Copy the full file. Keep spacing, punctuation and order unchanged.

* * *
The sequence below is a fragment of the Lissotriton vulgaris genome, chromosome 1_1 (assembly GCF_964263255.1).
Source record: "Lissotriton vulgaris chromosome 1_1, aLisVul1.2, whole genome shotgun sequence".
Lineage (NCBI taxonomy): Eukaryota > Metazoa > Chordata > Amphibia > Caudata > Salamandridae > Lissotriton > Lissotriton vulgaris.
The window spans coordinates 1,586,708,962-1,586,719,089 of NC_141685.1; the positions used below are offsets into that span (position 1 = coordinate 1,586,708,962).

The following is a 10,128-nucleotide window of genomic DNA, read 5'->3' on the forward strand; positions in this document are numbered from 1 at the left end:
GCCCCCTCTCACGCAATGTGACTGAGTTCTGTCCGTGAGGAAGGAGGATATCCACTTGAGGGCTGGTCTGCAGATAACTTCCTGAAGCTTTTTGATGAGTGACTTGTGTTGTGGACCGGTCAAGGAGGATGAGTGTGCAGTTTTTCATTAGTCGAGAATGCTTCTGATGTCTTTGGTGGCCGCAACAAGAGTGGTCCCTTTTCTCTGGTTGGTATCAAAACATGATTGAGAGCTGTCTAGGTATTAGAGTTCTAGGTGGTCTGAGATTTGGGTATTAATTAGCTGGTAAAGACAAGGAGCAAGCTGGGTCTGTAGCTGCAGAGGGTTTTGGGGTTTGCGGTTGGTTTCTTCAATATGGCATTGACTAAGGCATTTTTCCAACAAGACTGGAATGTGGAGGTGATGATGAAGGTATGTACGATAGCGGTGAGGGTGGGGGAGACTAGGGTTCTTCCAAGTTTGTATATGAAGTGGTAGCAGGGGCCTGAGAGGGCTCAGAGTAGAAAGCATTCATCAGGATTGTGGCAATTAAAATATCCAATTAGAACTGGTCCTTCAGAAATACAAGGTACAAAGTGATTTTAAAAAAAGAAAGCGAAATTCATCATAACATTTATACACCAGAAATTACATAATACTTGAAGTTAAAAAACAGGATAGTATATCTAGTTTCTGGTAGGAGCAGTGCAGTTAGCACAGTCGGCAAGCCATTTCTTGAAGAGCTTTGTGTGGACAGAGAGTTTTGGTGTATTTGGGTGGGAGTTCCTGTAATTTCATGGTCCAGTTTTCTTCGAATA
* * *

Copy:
The sequence below is a fragment of the Lissotriton vulgaris genome, chromosome 1_1 (assembly GCF_964263255.1).
Source record: "Lissotriton vulgaris chromosome 1_1, aLisVul1.2, whole genome shotgun sequence".
Lineage (NCBI taxonomy): Eukaryota > Metazoa > Chordata > Amphibia > Caudata > Salamandridae > Lissotriton > Lissotriton vulgaris.
The window spans coordinates 1,586,708,962-1,586,719,089 of NC_141685.1; the positions used below are offsets into that span (position 1 = coordinate 1,586,708,962).

The following is a 10,128-nucleotide window of genomic DNA, read 5'->3' on the forward strand; positions in this document are numbered from 1 at the left end:
GCCCCCTCTCACGCAATGTGACTGAGTTCTGTCCGTGAGGAAGGAGGATATCCACTTGAGGGCTGGTCTGCAGATAACTTCCTGAAGCTTTTTGATGAGTGACTTGTGTTGTGGACCGGTCAAGGAGGATGAGTGTGCAGTTTTTCATTAGTCGAGAATGCTTCTGATGTCTTTGGTGGCCGCAACAAGAGTGGTCCCTTTTCTCTGGTTGGTATCAAAACATGATTGAGAGCTGTCTAGGTATTAGAGTTCTAGGTGGTCTGAGATTTGGGTATTAATTAGCTGGTAAAGACAAGGAGCAAGCTGGGTCTGTAGCTGCAGAGGGTTTTGGGGTTTGCGGTTGGTTTCTTCAATATGGCATTGACTAAGGCATTTTTCCAACAAGACTGGAATGTGGAGGTGATGATGAAGGTATGTACGATAGCGGTGAGGGTGGGGGAGACTAGGGTTCTTCCAAGTTTGTATATGAAGTGGTAGCAGGGGCCTGAGAGGGCTCAGAGTAGAAAGCATTCATCAGGATTGTGGCAATTAAAATATCCAATTAGAACTGGTCCTTCAGAAATACAAGGTACAAAGTGATTTTAAAAAAAGAAAGCGAAATTCATCATAACATTTATACACCAGAAATTACATAATACTTGAAGTTAAAAAACAGGATAGTATATCTAGTTTCTGGTAGGAGCAGTGCAGTTAGCACAGTCGGCAAGCCATTTCTTGAAGAGCTTTGTGTGGACAGAGAGTTTTGGTGTATTTGGGTGGGAGTTCCTGTAATTTCATGGTCCAGTTTTCTTCGAATA